Steinhouse begins dramatic treatment of his material at war’s end, with American Colonel David Marcus (later the head of the Israel Defense Force) witnessing the horrors of a Nazi death camp and pondering the fate of the survivors, given restrictive U.S. immigration policies. Readers learn of the transformation of the Jewish Brigade, made up of Palestinian Jews who valiantly fought with the British against the Germans, into enemies of the British leaders who regularly favored Arab interests in the administration of the Palestine Mandate. These are the same Arabs who were allied Hitler’s Germany – and thus had been Britain’s mortal enemy.

We eavesdrop as Jewish leaders debate various strategies for bringing about an independent Jewish state. In the process, we meet David Ben Gurion, Yitzhak Shamir, Golda Meir, Menachem Begin and others who undermined Britain’s one-sided administrative decisions and engineered illegal much-needed Jewish immigration to Palestine.

The story accelerates in 1947 as Steinhouse portrays the mushrooming political battle over the partition of Palestine (already largely transformed into several Arab national entities).  Steinhouse presents many conversations among Truman, Zionist leaders, and U. S. government officials. Truman maintains sympathy with Zionist leaders’ goals even while having little use for their confrontational styles. The dialogue that the author invents to characterize a frustrated Truman rings true.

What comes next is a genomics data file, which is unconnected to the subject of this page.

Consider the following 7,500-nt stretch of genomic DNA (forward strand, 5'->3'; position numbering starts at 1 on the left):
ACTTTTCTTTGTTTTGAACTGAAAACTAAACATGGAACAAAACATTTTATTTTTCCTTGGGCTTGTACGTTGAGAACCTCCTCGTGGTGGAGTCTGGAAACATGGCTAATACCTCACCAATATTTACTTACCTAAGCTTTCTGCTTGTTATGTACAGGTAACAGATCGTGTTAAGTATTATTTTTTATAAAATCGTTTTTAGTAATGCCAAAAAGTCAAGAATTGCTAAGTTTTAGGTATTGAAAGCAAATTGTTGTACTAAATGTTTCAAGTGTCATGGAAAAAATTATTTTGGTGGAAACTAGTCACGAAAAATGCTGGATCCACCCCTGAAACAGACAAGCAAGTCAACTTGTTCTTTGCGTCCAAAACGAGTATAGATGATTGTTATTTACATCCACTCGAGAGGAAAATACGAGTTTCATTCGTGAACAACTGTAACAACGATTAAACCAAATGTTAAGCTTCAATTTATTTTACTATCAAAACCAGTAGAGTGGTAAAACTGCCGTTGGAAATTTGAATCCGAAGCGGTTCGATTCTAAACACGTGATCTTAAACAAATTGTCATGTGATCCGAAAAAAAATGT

The contrasting portraits of Truman and Bevin become more firmly etched as the moment of U.N. action regarding partition and the establishment of a Jewish state draws near. However, well ahead of that historic moment, Zionist leaders frantically carry out the clandestine building of a Jewish defensive force with manufacturing capacity as well as an infrastructure of national and local services and institutions. The seeds of nationhood are well-sown before it is declared.

Steinhouse vividly renders the declaration of statehood, the anticipated attack by surrounding Arab nations, the battles, and the establishment of a nation with de facto borders. Until, and even after their withdrawal, the British do all they can to thwart the emergence of the Jewish nation (as does Count Bernadotte, the U. N. mediator). Steinhouse attends to this seeming betrayal by a wartime ally in great and anguished detail

Wily Fox and We Shall Be Called Israel! are sturdy additions to Carl Steinhouse’s series of books about Holocast heroes that includes Wallenberg is Here (2002), Righteous and Courageous (2004), Improbable Heroes (2005), and Barred (2007). The cases made for King Boris and President Truman are informative, colorful and compelling.

Leave a comment

Filed under Authors and Books, Florida Authors, Jewish Themes

Double trouble in James O’Neal’s forsaken Florida

“The Double Human,” by James O’Neal. Tor. 336 pages. $24.99.

With “The Double Human,” James O’Neal continues to unveil the distinctive dystopian world he first offered readers in his well-received “The Human Disguise” (2009, now in mass market paperback). Though the new book succeeds as a stand-alone sequel, the earlier title develops O’Neal’s futuristic premise more fully. Thus, while any reader can enjoy “The Double Human,” readers familiar with “The Human Disguise” will get more out of the new title than those who aren’t.